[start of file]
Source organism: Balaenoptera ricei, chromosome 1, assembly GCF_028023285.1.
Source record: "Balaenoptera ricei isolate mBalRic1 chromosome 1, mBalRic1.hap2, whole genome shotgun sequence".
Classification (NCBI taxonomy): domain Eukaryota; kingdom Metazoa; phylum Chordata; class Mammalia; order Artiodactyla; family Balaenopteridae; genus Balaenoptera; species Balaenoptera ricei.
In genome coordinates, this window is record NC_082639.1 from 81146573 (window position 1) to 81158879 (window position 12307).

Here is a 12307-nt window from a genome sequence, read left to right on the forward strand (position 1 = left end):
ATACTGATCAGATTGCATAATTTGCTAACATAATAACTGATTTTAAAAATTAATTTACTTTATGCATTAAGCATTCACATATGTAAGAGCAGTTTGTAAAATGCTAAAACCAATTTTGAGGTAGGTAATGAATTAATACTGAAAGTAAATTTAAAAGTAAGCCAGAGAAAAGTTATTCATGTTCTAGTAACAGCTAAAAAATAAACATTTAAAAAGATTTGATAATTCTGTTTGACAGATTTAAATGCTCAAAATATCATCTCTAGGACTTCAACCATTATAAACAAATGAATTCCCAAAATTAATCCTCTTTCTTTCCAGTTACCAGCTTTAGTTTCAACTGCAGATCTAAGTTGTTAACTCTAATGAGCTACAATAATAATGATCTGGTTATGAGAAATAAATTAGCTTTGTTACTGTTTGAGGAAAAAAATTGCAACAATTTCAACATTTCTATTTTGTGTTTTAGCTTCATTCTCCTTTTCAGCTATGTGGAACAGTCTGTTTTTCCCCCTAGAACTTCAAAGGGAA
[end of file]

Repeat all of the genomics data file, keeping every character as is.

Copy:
Source organism: Balaenoptera ricei, chromosome 1, assembly GCF_028023285.1.
Source record: "Balaenoptera ricei isolate mBalRic1 chromosome 1, mBalRic1.hap2, whole genome shotgun sequence".
Classification (NCBI taxonomy): domain Eukaryota; kingdom Metazoa; phylum Chordata; class Mammalia; order Artiodactyla; family Balaenopteridae; genus Balaenoptera; species Balaenoptera ricei.
In genome coordinates, this window is record NC_082639.1 from 81146573 (window position 1) to 81158879 (window position 12307).

Here is a 12307-nt window from a genome sequence, read left to right on the forward strand (position 1 = left end):
ATACTGATCAGATTGCATAATTTGCTAACATAATAACTGATTTTAAAAATTAATTTACTTTATGCATTAAGCATTCACATATGTAAGAGCAGTTTGTAAAATGCTAAAACCAATTTTGAGGTAGGTAATGAATTAATACTGAAAGTAAATTTAAAAGTAAGCCAGAGAAAAGTTATTCATGTTCTAGTAACAGCTAAAAAATAAACATTTAAAAAGATTTGATAATTCTGTTTGACAGATTTAAATGCTCAAAATATCATCTCTAGGACTTCAACCATTATAAACAAATGAATTCCCAAAATTAATCCTCTTTCTTTCCAGTTACCAGCTTTAGTTTCAACTGCAGATCTAAGTTGTTAACTCTAATGAGCTACAATAATAATGATCTGGTTATGAGAAATAAATTAGCTTTGTTACTGTTTGAGGAAAAAAATTGCAACAATTTCAACATTTCTATTTTGTGTTTTAGCTTCATTCTCCTTTTCAGCTATGTGGAACAGTCTGTTTTTCCCCCTAGAACTTCAAAGGGAA